Cryptocurrency companies usually come under pressure from legal departments for the way they work. After the advent of Bitcoin over a decade ago, the industry has always been locked in a battle with authorities around the world.
This time, however, the South Korean police have called upon the services of cryptocurrency exchanges in the country to track ransom money for the infamous ‘Blue House’ incident. Upbit, Bithumb, Korbit, and Coinone are the four exchanges that will directly assist the police.
Four cryptocurrency exchanges said they will do all they might to help track down the 6.5 billion won that was received in the form of payment. The South Korean public has risen in chaos ever since it was announced that a small group of people had access to thousands of illicit sexual content.
Reports claimed that 1.8 million people had signed a petition asking the presidential Blue House to release the identities of the group chat network where the videos were posted.
A majority of the capital was transferred via cryptocurrencies with one confirmed member, Zhao Zhuobin, bagging almost 3.3 billion himself. The rest of the 3.2 billion is yet to be converted into fiat currency. Upbit, Bithumb, Korbit, and Coinone have said that they would also help in tracking the users who transferred the capital to the owner of the chat room.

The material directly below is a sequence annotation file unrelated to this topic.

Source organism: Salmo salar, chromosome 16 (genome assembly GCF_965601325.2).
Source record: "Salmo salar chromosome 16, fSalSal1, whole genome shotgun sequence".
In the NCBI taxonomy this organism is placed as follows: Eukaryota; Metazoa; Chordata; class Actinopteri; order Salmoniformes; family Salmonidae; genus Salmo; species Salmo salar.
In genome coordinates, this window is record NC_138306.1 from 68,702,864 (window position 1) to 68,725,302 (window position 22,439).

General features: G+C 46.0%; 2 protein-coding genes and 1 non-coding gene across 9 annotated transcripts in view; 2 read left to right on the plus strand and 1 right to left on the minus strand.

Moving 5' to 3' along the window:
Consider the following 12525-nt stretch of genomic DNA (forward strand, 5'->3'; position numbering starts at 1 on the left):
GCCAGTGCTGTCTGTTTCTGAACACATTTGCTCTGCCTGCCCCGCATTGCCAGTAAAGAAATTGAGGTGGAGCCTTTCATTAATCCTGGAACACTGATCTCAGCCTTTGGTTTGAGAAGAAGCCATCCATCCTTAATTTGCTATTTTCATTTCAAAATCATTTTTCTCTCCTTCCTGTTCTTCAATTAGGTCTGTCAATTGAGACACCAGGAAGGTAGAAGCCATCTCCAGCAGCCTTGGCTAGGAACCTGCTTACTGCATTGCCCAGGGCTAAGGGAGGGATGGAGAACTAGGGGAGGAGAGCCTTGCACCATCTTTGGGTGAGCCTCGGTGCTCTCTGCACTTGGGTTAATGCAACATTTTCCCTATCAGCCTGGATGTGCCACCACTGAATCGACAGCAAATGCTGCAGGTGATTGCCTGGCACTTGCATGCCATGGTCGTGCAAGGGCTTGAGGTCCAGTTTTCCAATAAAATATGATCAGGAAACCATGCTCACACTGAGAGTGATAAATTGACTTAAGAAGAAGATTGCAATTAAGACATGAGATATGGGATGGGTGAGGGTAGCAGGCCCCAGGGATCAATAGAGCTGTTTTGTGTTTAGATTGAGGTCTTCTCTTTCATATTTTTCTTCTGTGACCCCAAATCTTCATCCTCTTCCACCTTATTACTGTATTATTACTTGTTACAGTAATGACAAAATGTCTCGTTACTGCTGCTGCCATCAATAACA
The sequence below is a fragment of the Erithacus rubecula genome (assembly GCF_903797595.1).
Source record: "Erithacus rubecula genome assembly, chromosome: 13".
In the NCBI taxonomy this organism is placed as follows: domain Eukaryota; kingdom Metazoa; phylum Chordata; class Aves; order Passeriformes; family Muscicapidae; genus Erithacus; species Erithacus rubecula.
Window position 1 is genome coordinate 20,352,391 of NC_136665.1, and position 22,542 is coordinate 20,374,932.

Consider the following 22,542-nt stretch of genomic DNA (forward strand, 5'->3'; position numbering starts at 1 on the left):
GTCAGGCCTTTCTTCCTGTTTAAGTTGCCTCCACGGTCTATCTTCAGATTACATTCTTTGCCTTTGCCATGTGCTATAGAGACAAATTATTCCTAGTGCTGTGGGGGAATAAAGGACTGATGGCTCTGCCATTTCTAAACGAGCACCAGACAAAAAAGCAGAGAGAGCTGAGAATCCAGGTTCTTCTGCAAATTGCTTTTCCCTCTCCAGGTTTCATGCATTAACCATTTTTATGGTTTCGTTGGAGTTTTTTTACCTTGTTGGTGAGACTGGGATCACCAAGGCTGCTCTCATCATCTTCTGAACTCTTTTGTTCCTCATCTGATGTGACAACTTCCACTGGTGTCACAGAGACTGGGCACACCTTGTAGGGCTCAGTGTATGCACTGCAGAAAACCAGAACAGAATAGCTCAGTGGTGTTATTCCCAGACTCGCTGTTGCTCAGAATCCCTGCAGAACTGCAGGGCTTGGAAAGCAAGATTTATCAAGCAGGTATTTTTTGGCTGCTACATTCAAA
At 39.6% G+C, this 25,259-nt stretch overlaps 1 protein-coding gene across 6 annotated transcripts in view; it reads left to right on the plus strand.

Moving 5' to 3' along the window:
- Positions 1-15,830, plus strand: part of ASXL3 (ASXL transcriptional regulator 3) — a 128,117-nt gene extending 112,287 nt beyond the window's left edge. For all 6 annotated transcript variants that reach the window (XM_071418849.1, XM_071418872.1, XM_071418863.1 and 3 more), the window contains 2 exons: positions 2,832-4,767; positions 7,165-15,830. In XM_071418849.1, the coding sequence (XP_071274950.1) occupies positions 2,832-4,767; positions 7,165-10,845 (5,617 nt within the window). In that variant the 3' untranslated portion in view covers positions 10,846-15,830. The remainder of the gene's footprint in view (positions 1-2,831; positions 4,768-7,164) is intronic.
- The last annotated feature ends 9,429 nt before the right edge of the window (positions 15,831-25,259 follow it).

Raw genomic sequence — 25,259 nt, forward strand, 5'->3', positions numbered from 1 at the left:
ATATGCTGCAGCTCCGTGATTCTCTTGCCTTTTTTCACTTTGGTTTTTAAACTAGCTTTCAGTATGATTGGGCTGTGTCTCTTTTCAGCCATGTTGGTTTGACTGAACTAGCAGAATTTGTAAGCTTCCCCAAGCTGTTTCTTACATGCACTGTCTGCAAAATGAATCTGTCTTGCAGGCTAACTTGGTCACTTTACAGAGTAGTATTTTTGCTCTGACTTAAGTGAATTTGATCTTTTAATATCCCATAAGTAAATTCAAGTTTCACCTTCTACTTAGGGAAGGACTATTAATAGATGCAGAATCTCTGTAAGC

South Korean Media has said that the Blue House chat room had over 260,000 members, some of which were non paying. The public outcry also resulted in the National Police Agency releasing the culprits’ identity: Cho Joo-bin. He was indicted for allegedly blackmailing at least 74 women, including 16 minors into creating videos of themselves. They were then asked to upload the videos to the chat room, where it was made available to paid members.
According to the South Korean Police his “malicious and repetitive criminal method that forced sexually abusive videos out of women whom he labeled slaves” should never be seen in the country again. The agency added:
“We decided to release his name, age and face after reviewing how it would serve the public interest regarding the people’s right to know and the prevention of similar crimes from recurring“
The accused worked using the alias “Doctor” and posted the videos on Telegram to the exclusive group of people. According to some claims, the accused charged almost $1200 in crypto per person. Essentially, this money was the entry fee for the Telegram group. Min Gap-Ryong, NPA Commissioner-General, acknowledged that the culprit had ruined the lives of several innocent citizens.
Police in South Korea were now on a warpath to uproot such practices from society. Currently, 124 suspects were being tracked down in relation to this case. South Korean police added that 18 people were arrested since last year in relation to sexual-abuse crimes.